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J Ethnopharmacol. 2015 Dec 4;175:335-45. doi: 10.1016/j.jep.2015.09.029. Epub 2015 Sep 26.

Plants used in the traditional medicine of Mesoamerica (Mexico and Central America) and the Caribbean for the treatment of obesity.

Author information

1
Departamento de Farmacia, División de Ciencias Naturales y Exactas, Universidad de Guanajuato, Cerro de la Venada S/N, Col. Pueblito de Rocha, C.P. 36040 Guanajuato, México. Electronic address: angeljosabad@hotmail.com.
2
Centro de Investigación Biomédica de Oriente, Instituto Mexicano del Seguro Social, Metepec, Puebla, México.
3
Departamento de Farmacia, División de Ciencias Naturales y Exactas, Universidad de Guanajuato, Cerro de la Venada S/N, Col. Pueblito de Rocha, C.P. 36040 Guanajuato, México.
4
Unidad Académica Multidisciplinaria Zona Huasteca, Universidad Autónoma de San Luis Potosí, Ciudad Valles, San Luis Potosí, México.

Abstract

ETHNOPHARMACOLOGICAL RELEVANCE:

Obesity is a worldwide medical concern. New ethnobotanical information regarding the antiobesity effect of medicinal plants has been obtained in the last 30 years in response to socio-demographic changes and high-fat diets became common.

AIM OF THE STUDY:

This review provides a summary of medicinal plants used in Mexico, Central America and the Caribbean for the empirical treatment of obesity in terms of ethnobotany, toxicity, pharmacology, conservation status, trade and chemistry.

MATERIALS AND METHODS:

Bibliographic investigation was performed by analyzing recognized books, undergraduate and postgraduate theses and peer-reviewed scientific articles, consulting worldwide accepted scientific databases from the last four decades. Medicinal plants used for the treatment of obesity were classified in two categories: (1) plants with pharmacological evidence and (2) plants without pharmacological evidence.

RESULTS:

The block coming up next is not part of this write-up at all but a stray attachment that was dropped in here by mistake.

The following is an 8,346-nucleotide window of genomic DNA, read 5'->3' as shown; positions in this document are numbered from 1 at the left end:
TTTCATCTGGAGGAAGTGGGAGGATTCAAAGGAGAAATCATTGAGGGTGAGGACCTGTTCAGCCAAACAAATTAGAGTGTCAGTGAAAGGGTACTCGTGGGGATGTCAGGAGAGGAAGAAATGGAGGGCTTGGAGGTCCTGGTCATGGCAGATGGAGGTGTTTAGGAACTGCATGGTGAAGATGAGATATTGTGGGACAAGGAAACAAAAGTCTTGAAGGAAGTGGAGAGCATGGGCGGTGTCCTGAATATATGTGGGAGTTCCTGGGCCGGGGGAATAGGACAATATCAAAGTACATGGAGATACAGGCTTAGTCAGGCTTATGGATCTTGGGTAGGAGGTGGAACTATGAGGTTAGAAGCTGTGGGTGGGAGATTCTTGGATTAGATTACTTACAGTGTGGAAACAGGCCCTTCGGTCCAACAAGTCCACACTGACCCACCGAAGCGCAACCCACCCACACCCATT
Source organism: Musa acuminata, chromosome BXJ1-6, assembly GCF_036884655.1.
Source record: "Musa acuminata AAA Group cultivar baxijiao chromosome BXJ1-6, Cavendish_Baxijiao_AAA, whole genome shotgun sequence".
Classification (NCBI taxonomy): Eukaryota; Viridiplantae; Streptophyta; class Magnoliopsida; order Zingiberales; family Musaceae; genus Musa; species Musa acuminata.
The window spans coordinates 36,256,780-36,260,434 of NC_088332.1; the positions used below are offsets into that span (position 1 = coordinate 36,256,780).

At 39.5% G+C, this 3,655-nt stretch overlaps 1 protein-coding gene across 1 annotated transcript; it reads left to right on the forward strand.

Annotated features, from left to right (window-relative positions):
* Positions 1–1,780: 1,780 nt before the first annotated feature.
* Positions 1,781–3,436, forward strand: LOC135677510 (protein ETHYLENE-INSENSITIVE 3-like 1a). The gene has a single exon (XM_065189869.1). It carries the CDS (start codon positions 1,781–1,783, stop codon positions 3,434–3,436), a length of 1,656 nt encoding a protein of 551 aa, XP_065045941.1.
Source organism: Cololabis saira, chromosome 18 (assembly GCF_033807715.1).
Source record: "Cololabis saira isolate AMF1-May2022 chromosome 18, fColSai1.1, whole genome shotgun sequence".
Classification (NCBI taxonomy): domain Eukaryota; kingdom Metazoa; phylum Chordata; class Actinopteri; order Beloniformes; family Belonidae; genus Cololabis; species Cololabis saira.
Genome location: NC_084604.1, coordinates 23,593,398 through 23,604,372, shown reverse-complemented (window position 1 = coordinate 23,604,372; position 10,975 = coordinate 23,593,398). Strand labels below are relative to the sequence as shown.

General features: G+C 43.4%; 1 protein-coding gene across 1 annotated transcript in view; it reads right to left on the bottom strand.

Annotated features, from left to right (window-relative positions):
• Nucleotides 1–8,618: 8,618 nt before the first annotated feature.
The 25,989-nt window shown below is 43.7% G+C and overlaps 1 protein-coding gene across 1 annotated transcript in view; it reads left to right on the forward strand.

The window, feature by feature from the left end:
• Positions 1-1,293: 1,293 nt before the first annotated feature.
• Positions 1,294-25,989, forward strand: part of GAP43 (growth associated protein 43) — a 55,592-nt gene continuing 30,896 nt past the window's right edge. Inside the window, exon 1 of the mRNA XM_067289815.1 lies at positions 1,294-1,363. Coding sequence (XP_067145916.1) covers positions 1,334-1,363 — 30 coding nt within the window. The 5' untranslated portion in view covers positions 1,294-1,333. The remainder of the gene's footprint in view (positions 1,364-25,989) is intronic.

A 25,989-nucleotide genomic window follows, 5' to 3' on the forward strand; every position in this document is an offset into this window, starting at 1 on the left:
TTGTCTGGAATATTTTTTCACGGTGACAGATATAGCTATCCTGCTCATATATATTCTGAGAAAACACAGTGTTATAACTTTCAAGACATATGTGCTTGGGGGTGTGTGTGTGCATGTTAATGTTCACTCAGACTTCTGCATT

A total of 139 plant species, belonging to 61 families, native to Mexico, Central America and the Caribbean that are used for the empirical treatment of obesity were recorded. From these plants, 33 were investigated in scientific studies, and 106 plants lacked scientific investigation. Medicinal plants were experimentally studied in vitro (21 plants) and in vivo (16 plants). A total of 4 compounds isolated from medicinal plants used for the empirical treatment of obesity have been tested in vitro (2 compounds) and in vivo (4 compounds) studies. No clinical trials on obese subjects (BMI>30 kg/m(2)) have been performed using the medicinal plants cited in this review. There are no herbal-based products approved in Mexico for the treatment of obesity.

CONCLUSIONS:

There are a limited number of scientific studies published on medicinal plants from Mexico, Central America and the Caribbean used for the treatment of obesity. This review highlights the need to perform pharmacological, phytochemical, toxicological and ethnobotanical studies with medicinal flora to obtain new antiobesity agents.

KEYWORDS:

Antiobesity; Capsaicin (CID: 1548943); Chlorogenic acid (CID: 1794427); Lipase; Lipid accumulation; Medicinal plants; Mesoamerica; Simmondsin (CID: 6437384); Weight loss

PMID:
26410815
DOI:
10.1016/j.jep.2015.09.029
[Indexed for MEDLINE]

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